Much interesting knowledge in this caption was lately given by James Hayward, engineer, on the examination before the Massachusetts Committee respecting the Hoosac Tunnel. He has visited Europe, and examined as many as thirty tunnels. During his visit he made the acquaintance of several eminent engineers and supplied himself with profiles of several tunnels. The Marseilles tunnel, located at Nerthe, near Marseilles, is three miles (15.153 feet) long, and has twenty-four shafts. The material in this tunnel is a very hard limestone. The height of the ground over it is a little over 600 feet. The aggregate length of all the shafts is 7,589 feet ; the deepest shaft is 610 feet. The cost per yard down is 143, The shafts are nine feet in diameter, and are lined with masonry, at a cost of $19'40 per yard down. Mr. Hayward obtained from the engineer in charge of the work, the prices which the work cost. The deepest shaft cost $73 per yard down;- entirely completed. The entire ? cost of all the shafts, for the masonry, amounted to $47,000; and $150,000 for the whole cost of the tunnel. The entire cost of the tunnel to the contractor was $125 for the, lineal yard ; this includes shafts. The tunnel was lined with masonry of different thicknesses, which cost $423,000. The cost of the tunnel, exclusive of the masonry was $705,000. The contractor, however, gave Mr. Hayward a less price, about 4 per cent., as having been the actual cost. The Woodbood Twmel between Manch.es-ter and Sheffield is a little over three miles long, and the hill over is 600 feet high. It has five shafts, 10 feet in diameter, which vary from 400 to 600 feet in depth. The character of the rock is granitic, not so hard as our granite ; it is called there " mill stone rock." The tunnel was about five years in construction, and its whole cost was $1,026,-705. The Box tunnel is one of the earliest as also the largest and most expensive tunnel ever constructed, it is 39 feet high and over 30 feet wide. The tunnel is on the Great Western Railway, about 100 miles from London. The shafts were 25 feet in diameter, its length is 9,576 feet. Over some third of it is through the solid rock. In England there are on the canals some forty miles of tunnels—the one on the Hud-dcrsfield canal being over three miles in length, and through a substance much more flinty than the Hoosac Mountain. A tunnel is being constructed under Mount Cenis, in the Alps, which, when finished, will be about seven miles in length ; and another of equal distance under the Appenines, on the route of the railway from Turin to Geneva. There are numerous tunnels on the Baltimore and Ohio Railroad, and the branch road to Par-kersburg. The highest cost of excavating the tunnels on the Baltimore and Ohio Railroad, which penetrates mica rock, was three dollars eighty-seven cents per yard, and at this rate it will cost over one million three hundred thousand dollars to perforate the Hoosac Mountain. The proposed tunnel will be about four miles and a half in length, and the number of cubic yards of stone to be removed some 450,-000.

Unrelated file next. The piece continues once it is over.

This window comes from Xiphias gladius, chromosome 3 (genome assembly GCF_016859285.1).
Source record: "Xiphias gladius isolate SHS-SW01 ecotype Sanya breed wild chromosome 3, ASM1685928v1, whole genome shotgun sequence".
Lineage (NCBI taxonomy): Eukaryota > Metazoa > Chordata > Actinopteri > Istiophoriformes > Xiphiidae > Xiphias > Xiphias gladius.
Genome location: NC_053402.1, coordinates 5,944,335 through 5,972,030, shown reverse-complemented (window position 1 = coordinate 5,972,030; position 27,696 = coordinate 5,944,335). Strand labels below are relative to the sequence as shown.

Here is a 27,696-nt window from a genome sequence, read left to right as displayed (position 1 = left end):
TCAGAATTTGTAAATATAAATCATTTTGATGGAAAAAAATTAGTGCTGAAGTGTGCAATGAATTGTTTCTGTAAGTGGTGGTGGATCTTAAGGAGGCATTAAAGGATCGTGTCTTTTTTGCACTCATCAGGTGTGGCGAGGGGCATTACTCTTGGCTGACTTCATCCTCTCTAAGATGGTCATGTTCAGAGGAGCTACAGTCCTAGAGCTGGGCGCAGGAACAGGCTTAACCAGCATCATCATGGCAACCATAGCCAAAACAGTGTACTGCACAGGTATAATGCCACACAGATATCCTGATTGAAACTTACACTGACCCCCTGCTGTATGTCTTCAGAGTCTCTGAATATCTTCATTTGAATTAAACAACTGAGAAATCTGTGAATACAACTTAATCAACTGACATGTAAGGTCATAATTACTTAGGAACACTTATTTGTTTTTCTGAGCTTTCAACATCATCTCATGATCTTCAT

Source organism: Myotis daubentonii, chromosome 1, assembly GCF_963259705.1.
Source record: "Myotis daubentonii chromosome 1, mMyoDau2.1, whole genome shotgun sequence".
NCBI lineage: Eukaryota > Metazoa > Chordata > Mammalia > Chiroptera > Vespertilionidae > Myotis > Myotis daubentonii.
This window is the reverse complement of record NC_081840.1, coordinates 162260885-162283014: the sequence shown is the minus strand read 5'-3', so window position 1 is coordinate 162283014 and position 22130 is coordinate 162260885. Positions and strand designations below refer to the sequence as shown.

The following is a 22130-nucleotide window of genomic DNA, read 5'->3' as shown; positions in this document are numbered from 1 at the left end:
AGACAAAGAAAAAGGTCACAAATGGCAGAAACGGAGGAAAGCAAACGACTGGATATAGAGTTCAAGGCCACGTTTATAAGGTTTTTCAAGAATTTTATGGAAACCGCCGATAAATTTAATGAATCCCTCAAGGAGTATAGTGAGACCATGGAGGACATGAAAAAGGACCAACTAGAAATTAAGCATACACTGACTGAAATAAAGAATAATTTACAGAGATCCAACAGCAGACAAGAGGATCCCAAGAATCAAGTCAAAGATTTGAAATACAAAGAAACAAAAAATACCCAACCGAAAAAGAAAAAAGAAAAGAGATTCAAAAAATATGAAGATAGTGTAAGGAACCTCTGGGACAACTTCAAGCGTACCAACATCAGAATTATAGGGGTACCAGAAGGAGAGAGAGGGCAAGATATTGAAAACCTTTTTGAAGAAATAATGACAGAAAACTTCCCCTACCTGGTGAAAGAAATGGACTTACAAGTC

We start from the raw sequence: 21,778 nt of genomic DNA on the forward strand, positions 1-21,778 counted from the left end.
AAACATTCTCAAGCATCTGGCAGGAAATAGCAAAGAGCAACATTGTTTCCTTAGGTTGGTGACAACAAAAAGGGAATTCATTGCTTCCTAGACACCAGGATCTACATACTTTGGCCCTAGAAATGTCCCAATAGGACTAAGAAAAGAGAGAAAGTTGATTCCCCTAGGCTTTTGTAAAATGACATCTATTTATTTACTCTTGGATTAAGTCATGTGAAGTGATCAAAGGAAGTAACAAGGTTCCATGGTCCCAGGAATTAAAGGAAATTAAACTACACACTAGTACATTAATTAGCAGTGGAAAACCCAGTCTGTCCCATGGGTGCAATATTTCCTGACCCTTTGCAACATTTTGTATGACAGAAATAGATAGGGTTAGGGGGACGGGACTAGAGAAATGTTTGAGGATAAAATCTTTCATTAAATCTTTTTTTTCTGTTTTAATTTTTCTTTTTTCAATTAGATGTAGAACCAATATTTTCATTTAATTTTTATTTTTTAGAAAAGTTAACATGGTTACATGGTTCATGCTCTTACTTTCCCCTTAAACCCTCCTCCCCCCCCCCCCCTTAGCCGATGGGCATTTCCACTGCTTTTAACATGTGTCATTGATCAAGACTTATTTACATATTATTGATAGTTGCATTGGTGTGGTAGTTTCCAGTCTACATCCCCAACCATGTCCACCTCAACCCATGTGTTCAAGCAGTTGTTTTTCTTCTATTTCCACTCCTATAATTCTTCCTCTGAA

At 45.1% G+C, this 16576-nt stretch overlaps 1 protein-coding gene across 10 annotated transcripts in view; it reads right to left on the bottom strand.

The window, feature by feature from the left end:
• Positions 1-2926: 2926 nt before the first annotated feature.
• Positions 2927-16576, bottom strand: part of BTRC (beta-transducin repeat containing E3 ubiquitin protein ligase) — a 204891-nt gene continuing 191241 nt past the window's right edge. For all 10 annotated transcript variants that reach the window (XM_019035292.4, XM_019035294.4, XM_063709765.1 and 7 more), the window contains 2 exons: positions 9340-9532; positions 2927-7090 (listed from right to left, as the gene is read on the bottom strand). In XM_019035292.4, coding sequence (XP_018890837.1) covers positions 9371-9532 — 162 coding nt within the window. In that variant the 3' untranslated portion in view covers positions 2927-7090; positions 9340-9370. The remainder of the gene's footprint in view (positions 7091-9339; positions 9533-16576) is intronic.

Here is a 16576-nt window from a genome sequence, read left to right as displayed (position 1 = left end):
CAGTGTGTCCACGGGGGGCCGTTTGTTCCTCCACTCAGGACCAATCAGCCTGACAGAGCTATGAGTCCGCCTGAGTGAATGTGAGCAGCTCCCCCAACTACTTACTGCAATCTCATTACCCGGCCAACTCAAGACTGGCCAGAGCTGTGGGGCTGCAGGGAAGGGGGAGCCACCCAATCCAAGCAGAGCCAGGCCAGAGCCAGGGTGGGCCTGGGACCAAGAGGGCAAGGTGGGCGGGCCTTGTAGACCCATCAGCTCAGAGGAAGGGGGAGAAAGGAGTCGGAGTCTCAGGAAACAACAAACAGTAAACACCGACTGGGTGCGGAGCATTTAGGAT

This article was originally published with the title "Railway Tunnels" in Scientific American 8, 31, 243 (April 1853)